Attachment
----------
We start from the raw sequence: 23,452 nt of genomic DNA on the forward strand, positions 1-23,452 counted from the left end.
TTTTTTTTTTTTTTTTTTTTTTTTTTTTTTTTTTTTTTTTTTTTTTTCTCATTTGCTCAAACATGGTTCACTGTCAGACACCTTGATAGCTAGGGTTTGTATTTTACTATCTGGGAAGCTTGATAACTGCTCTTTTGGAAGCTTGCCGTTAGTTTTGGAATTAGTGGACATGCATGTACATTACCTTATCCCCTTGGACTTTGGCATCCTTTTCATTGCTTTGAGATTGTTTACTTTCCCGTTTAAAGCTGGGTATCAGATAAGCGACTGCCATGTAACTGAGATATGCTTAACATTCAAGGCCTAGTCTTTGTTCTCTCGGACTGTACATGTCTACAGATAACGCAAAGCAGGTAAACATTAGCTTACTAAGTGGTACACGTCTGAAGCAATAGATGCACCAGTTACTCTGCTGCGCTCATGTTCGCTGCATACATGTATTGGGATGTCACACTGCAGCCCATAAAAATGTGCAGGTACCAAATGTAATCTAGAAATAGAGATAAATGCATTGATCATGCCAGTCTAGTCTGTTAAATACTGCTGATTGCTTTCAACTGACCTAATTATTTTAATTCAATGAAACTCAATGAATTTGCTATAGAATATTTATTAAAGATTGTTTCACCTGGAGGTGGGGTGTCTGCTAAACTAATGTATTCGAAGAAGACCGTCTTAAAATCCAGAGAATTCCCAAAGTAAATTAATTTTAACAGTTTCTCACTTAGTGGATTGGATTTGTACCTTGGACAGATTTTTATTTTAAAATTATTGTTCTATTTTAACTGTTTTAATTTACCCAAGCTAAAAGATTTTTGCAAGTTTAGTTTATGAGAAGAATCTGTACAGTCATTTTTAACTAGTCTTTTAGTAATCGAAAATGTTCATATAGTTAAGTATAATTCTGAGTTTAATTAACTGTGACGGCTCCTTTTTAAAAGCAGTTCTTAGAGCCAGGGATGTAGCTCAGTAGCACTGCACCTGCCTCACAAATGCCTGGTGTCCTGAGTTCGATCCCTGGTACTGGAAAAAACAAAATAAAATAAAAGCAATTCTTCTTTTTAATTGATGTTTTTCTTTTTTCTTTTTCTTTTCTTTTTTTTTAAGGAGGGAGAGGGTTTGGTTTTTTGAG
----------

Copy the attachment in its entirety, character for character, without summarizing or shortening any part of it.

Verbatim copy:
We start from the raw sequence: 23,452 nt of genomic DNA on the forward strand, positions 1-23,452 counted from the left end.
TTTTTTTTTTTTTTTTTTTTTTTTTTTTTTTTTTTTTTTTTTTTTTTCTCATTTGCTCAAACATGGTTCACTGTCAGACACCTTGATAGCTAGGGTTTGTATTTTACTATCTGGGAAGCTTGATAACTGCTCTTTTGGAAGCTTGCCGTTAGTTTTGGAATTAGTGGACATGCATGTACATTACCTTATCCCCTTGGACTTTGGCATCCTTTTCATTGCTTTGAGATTGTTTACTTTCCCGTTTAAAGCTGGGTATCAGATAAGCGACTGCCATGTAACTGAGATATGCTTAACATTCAAGGCCTAGTCTTTGTTCTCTCGGACTGTACATGTCTACAGATAACGCAAAGCAGGTAAACATTAGCTTACTAAGTGGTACACGTCTGAAGCAATAGATGCACCAGTTACTCTGCTGCGCTCATGTTCGCTGCATACATGTATTGGGATGTCACACTGCAGCCCATAAAAATGTGCAGGTACCAAATGTAATCTAGAAATAGAGATAAATGCATTGATCATGCCAGTCTAGTCTGTTAAATACTGCTGATTGCTTTCAACTGACCTAATTATTTTAATTCAATGAAACTCAATGAATTTGCTATAGAATATTTATTAAAGATTGTTTCACCTGGAGGTGGGGTGTCTGCTAAACTAATGTATTCGAAGAAGACCGTCTTAAAATCCAGAGAATTCCCAAAGTAAATTAATTTTAACAGTTTCTCACTTAGTGGATTGGATTTGTACCTTGGACAGATTTTTATTTTAAAATTATTGTTCTATTTTAACTGTTTTAATTTACCCAAGCTAAAAGATTTTTGCAAGTTTAGTTTATGAGAAGAATCTGTACAGTCATTTTTAACTAGTCTTTTAGTAATCGAAAATGTTCATATAGTTAAGTATAATTCTGAGTTTAATTAACTGTGACGGCTCCTTTTTAAAAGCAGTTCTTAGAGCCAGGGATGTAGCTCAGTAGCACTGCACCTGCCTCACAAATGCCTGGTGTCCTGAGTTCGATCCCTGGTACTGGAAAAAACAAAATAAAATAAAAGCAATTCTTCTTTTTAATTGATGTTTTTCTTTTTTCTTTTTCTTTTCTTTTTTTTTAAGGAGGGAGAGGGTTTGGTTTTTTGAG